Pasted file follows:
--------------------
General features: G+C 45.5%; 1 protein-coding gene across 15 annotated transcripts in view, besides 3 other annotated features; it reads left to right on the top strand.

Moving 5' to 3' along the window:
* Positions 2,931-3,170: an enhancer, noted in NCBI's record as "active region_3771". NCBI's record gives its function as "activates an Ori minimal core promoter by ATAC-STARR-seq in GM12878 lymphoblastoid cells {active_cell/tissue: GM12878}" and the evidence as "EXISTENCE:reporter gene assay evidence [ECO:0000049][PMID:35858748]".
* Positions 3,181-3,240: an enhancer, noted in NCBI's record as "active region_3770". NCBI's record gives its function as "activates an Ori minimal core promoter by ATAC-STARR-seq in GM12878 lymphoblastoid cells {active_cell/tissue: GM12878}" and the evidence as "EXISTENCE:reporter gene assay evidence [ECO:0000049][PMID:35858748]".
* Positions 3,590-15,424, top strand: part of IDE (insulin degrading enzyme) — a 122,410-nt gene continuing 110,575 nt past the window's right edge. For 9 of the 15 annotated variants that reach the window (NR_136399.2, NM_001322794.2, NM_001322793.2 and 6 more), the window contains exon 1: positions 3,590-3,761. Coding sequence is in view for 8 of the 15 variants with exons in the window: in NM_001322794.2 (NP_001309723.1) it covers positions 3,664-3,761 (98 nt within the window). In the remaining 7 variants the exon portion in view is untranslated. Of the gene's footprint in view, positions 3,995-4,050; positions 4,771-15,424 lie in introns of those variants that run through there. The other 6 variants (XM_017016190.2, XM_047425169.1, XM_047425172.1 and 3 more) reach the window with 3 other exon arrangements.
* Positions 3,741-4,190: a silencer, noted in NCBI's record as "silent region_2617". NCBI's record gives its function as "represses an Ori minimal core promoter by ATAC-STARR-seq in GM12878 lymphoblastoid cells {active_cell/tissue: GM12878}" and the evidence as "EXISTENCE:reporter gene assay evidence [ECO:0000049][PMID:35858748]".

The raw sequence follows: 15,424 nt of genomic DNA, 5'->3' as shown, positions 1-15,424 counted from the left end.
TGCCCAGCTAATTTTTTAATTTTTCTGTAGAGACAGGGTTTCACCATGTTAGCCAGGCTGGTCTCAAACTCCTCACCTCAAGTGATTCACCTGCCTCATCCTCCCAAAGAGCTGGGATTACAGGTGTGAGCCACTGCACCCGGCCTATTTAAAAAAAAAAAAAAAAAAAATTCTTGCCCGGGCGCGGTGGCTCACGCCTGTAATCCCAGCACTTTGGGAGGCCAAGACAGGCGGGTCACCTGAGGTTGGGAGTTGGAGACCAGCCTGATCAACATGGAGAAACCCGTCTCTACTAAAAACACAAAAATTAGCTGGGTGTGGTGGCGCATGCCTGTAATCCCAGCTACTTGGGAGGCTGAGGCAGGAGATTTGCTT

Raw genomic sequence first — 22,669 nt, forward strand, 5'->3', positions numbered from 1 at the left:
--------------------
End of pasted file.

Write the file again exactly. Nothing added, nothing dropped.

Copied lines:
General features: G+C 45.5%; 1 protein-coding gene across 15 annotated transcripts in view, besides 3 other annotated features; it reads left to right on the top strand.

Moving 5' to 3' along the window:
* Positions 2,931-3,170: an enhancer, noted in NCBI's record as "active region_3771". NCBI's record gives its function as "activates an Ori minimal core promoter by ATAC-STARR-seq in GM12878 lymphoblastoid cells {active_cell/tissue: GM12878}" and the evidence as "EXISTENCE:reporter gene assay evidence [ECO:0000049][PMID:35858748]".
* Positions 3,181-3,240: an enhancer, noted in NCBI's record as "active region_3770". NCBI's record gives its function as "activates an Ori minimal core promoter by ATAC-STARR-seq in GM12878 lymphoblastoid cells {active_cell/tissue: GM12878}" and the evidence as "EXISTENCE:reporter gene assay evidence [ECO:0000049][PMID:35858748]".
* Positions 3,590-15,424, top strand: part of IDE (insulin degrading enzyme) — a 122,410-nt gene continuing 110,575 nt past the window's right edge. For 9 of the 15 annotated variants that reach the window (NR_136399.2, NM_001322794.2, NM_001322793.2 and 6 more), the window contains exon 1: positions 3,590-3,761. Coding sequence is in view for 8 of the 15 variants with exons in the window: in NM_001322794.2 (NP_001309723.1) it covers positions 3,664-3,761 (98 nt within the window). In the remaining 7 variants the exon portion in view is untranslated. Of the gene's footprint in view, positions 3,995-4,050; positions 4,771-15,424 lie in introns of those variants that run through there. The other 6 variants (XM_017016190.2, XM_047425169.1, XM_047425172.1 and 3 more) reach the window with 3 other exon arrangements.
* Positions 3,741-4,190: a silencer, noted in NCBI's record as "silent region_2617". NCBI's record gives its function as "represses an Ori minimal core promoter by ATAC-STARR-seq in GM12878 lymphoblastoid cells {active_cell/tissue: GM12878}" and the evidence as "EXISTENCE:reporter gene assay evidence [ECO:0000049][PMID:35858748]".

The raw sequence follows: 15,424 nt of genomic DNA, 5'->3' as shown, positions 1-15,424 counted from the left end.
TGCCCAGCTAATTTTTTAATTTTTCTGTAGAGACAGGGTTTCACCATGTTAGCCAGGCTGGTCTCAAACTCCTCACCTCAAGTGATTCACCTGCCTCATCCTCCCAAAGAGCTGGGATTACAGGTGTGAGCCACTGCACCCGGCCTATTTAAAAAAAAAAAAAAAAAAAATTCTTGCCCGGGCGCGGTGGCTCACGCCTGTAATCCCAGCACTTTGGGAGGCCAAGACAGGCGGGTCACCTGAGGTTGGGAGTTGGAGACCAGCCTGATCAACATGGAGAAACCCGTCTCTACTAAAAACACAAAAATTAGCTGGGTGTGGTGGCGCATGCCTGTAATCCCAGCTACTTGGGAGGCTGAGGCAGGAGATTTGCTT

Raw genomic sequence first — 22,669 nt, forward strand, 5'->3', positions numbered from 1 at the left: